First we can see the bottom demand zone would have resulted in a successful trade had you traded it, this demand zone contained traders who had gone short without a stop back when the market was falling on the 18th of September, these traders must have thought the move lower was going to continue, therefore they placed sell trades to try to take advantage of what they believed was going to be another move down, when the market began moving higher, they still had the belief that the market was going to fall, causing them to hold onto their sell trades.

In total the traders who went short forming this bottom demand zone ended up holding onto their losing trades for 4 days before the market was able to return, there’s no chance these traders would have continued holding their losing trades when the market comes back to the zone, after being at a loss for such a long time, the dominating thought on their minds would have been close the trade and escape with a small loss,  in their heads they think ” if I don’t close now, the market may move against me again” the pain of having to hold onto a loser yet again will make them close their trade.

After the hitting the bottom demand zone the market then advanced higher into the green supply zone marked with 1.

This zone was one in which the traders who were stuck in losing trades had not been at loss for a long time, therefore their level of fear was not as great as the traders who in losing short trades at the blue demand zone seen below.

The traders that made up the bottom demand zone had been in losing trade for over 4 days !  The traders in the green zone had only been at loss for 10 hours, that’s a big difference in mindset.

Notice how the market still reacts to the green supply zone.

The reaction is small ( it’s easier to see on a lower time-frame ) but it is enough to stall the market for a short period of time.

Moving on, the next supply zone the market encounters is another low probability zone.

Although the traders who have been stuck in this zone have been in losing trades longer than the zone below it, ( 28 hours compared to 10 ) their level of fear is still not high enough for them to immediately close their trades upon the market returning.

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This is what happened when the market entered the zone as seen on the 15 minute chart.

The initial reaction as the market hit the zone is a bearish pin bar, whilst this is not enough for us to potentially take a trade if the candle after it was a bearish engulfing then you could have considered taking a trade entry.

We almost get this. After the bearish pin the next candle is also bearish, at some point during the time this candle was forming it would have been a bearish engulfing candle, had this candle remained a bearish engulfing it may have been possible for you to take a trade, unfortunately the candle turns into a bullish pin and the market starts climbing higher.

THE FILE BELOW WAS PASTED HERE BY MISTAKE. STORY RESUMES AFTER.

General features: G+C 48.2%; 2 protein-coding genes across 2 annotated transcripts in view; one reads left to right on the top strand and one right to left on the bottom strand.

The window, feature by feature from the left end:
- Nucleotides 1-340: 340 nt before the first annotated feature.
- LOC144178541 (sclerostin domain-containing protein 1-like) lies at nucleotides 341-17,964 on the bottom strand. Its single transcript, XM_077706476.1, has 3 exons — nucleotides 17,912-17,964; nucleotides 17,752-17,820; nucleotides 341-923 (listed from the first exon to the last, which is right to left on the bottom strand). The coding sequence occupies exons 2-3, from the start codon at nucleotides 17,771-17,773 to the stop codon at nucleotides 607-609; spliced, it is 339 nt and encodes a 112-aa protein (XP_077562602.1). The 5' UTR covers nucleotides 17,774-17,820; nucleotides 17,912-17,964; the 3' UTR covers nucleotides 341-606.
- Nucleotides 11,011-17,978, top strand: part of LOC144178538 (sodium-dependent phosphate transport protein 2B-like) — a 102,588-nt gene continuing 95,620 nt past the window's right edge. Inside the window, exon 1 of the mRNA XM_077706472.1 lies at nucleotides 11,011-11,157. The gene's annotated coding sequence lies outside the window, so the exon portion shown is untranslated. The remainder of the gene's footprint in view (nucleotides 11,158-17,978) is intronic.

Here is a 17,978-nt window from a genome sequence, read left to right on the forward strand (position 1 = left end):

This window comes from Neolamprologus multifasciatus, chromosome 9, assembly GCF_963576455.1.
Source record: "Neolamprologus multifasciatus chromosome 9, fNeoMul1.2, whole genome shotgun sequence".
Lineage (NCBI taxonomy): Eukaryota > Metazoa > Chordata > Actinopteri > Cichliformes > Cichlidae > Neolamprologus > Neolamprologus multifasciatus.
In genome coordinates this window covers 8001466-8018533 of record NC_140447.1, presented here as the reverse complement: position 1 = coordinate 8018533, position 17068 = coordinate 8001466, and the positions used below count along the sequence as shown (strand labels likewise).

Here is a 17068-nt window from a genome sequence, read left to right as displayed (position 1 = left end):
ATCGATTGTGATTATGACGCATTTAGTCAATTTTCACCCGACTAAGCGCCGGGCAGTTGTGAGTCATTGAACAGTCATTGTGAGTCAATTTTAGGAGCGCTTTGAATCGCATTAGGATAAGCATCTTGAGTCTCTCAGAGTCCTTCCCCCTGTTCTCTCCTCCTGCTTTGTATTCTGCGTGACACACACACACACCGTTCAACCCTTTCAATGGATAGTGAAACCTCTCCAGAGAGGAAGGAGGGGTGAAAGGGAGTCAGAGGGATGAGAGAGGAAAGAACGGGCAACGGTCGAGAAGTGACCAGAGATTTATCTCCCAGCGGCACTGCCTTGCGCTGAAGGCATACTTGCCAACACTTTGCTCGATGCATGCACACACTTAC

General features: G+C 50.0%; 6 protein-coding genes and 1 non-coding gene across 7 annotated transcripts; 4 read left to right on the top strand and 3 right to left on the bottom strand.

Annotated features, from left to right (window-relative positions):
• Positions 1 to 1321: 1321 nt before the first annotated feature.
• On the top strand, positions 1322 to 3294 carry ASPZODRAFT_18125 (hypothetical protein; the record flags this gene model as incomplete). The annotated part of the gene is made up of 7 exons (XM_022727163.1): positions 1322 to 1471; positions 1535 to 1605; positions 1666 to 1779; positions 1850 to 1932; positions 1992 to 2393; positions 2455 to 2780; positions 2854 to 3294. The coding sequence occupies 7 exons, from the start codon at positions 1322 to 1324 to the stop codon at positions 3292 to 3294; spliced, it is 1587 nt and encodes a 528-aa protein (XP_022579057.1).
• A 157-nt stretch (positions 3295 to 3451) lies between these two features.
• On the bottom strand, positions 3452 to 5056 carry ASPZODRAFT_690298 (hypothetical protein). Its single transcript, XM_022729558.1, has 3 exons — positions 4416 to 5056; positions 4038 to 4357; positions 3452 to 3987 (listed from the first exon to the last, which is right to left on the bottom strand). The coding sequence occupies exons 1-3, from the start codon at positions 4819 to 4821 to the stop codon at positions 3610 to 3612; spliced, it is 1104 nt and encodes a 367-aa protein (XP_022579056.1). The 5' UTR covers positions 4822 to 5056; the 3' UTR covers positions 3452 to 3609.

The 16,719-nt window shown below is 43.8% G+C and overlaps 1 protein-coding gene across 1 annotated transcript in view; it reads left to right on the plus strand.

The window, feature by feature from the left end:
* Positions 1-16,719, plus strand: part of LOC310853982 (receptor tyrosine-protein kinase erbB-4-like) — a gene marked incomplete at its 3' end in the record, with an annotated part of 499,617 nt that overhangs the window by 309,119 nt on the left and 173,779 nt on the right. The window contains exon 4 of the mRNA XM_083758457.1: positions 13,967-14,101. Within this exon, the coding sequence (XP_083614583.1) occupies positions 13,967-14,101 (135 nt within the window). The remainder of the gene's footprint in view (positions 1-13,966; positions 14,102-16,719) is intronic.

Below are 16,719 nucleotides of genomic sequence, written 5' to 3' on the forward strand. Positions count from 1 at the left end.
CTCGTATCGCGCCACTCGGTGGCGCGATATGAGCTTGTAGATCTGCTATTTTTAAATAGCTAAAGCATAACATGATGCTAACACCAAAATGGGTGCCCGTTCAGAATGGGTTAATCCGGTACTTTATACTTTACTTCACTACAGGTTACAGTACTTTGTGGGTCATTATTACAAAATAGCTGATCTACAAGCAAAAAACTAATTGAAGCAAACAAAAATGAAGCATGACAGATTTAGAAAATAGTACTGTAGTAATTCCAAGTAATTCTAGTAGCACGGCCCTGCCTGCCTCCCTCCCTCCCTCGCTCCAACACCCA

Now we come to the third supply zone.

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This is the first supply one which contains traders who have been at a loss for significant length of time, the traders who make up this zone have been in a losing trade for 5.5 days, their level of fear is incredibly high yet as you can see the zone fails to provide any meaningful down movement.

The fact that this supply fails to make the market move lower even though its defined as a high probability area is why it’s still really important to use price action as a means to enter trades in supply and demand zones, although the supply zone was a high probability area it doesn’t mean the market is certain to fall when it reaches it, had you place a pending order to sell when the market hit the zone its likely you would have lost money.

Finally we come to the last supply zone found between the 121.200 – 121.324 price range.

The traders who are trapped in long trades around here have been in losing trades for 11 days, after being in a losing position for so long these traders must feel like its Christmas the way the market has magically returned to their entry point.

To begin with the market spikes the supply zone, creating a bearish pin bar in the process ( you can see this on the 1 hour chart ), while you could have traded the pin bar on its own without any other additional confirmation its better to switch to a lower time frame to look for a bearish engulfing candle, basing your trade entry an engulfing candle instead of the pin bar does two things:

First it means you increase the risk reward ratio of your trade because your stop-loss will be smaller compared to trading the bearish pin on the 1 hour chart, and second it will give you that extra little bit of confirmation of the market wanting to move lower. If you were to trade the pin on its own as soon as it appeared you wouldn’t be able to determine what kind of pin bar it is e.g stop run pin, profit taking pin, bank traders selling pin, by waiting for the next candle to from you can eliminate many of the potential causes of the pin bar.

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On the 5 minute chart above we can see the creation of the bearish pin bar and the candle that followed it.

The pin bar itself followed the two candle structure of most high probability pin bars, initially we had a large bullish candle run up into the zone, this was followed by a significant bearish engulfing candle.

By significant I mean, for a single candlestick to overrun the momentum of another takes alot of money, the bullish candle is very large, the fact that it was countered by an equally big bearish engulfing candle means some professional traders must have wanted the market to go down from here, if they didn’t, then who sold creating the bearish engulfing ?

 

 Summary

Trading old areas of supply and demand is a risky trading method if you use the most popular understanding of supply and demand trading talked about online, by using the order-book you can find acceptable levels to trade that have a real world reason as to why they should work, the levels which Sam Seiden points out should work in his typical way of trading supply and demand have no valid reason behind them working, pending orders are not left at old levels of supply and demand, banks and institution do not wait a long time for the market to return to these places before entering their trades.

The levels we can find using the order book have a real reason for working based upon the psychology of the traders in the market, we all know thousands of traders fail to use a stop loss when placing their trades, and the majority of us know what its like to be stuck in a losing trade for a long time, us knowing this allows us to understand why the supply and demand zones found using the order book work the way they do.

Get My 6461 Word Book On Supply And Demand Trading To Learn......

  • How Old Supply And Demand Zones Do Not Cause The Market To Reverse And The Reason Why Traders Mistakenly Believe They Do
  • Why The Time It Takes For The Market To Return To A Supply Or Demand Zone Will Determine Weather The Zone Has A High Chance Of Causing A Reversal To Take Place
  • The Differences Between Zones Created By Bank Traders Taking Profits And Zones Created by The Bank Traders Placing Trades